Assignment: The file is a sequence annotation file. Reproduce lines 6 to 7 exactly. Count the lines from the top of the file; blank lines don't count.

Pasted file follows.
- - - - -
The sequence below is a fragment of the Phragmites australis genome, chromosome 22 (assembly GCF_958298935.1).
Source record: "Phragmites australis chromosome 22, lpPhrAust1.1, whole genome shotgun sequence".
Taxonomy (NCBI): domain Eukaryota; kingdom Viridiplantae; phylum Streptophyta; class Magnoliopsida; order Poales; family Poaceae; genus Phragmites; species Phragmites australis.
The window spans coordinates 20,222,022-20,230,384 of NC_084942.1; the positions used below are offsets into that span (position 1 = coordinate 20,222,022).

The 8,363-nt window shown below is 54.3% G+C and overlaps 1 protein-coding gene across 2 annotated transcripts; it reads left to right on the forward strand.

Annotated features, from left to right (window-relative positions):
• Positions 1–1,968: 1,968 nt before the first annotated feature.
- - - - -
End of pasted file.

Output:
Annotated features, from left to right (window-relative positions):
• Positions 1–1,968: 1,968 nt before the first annotated feature.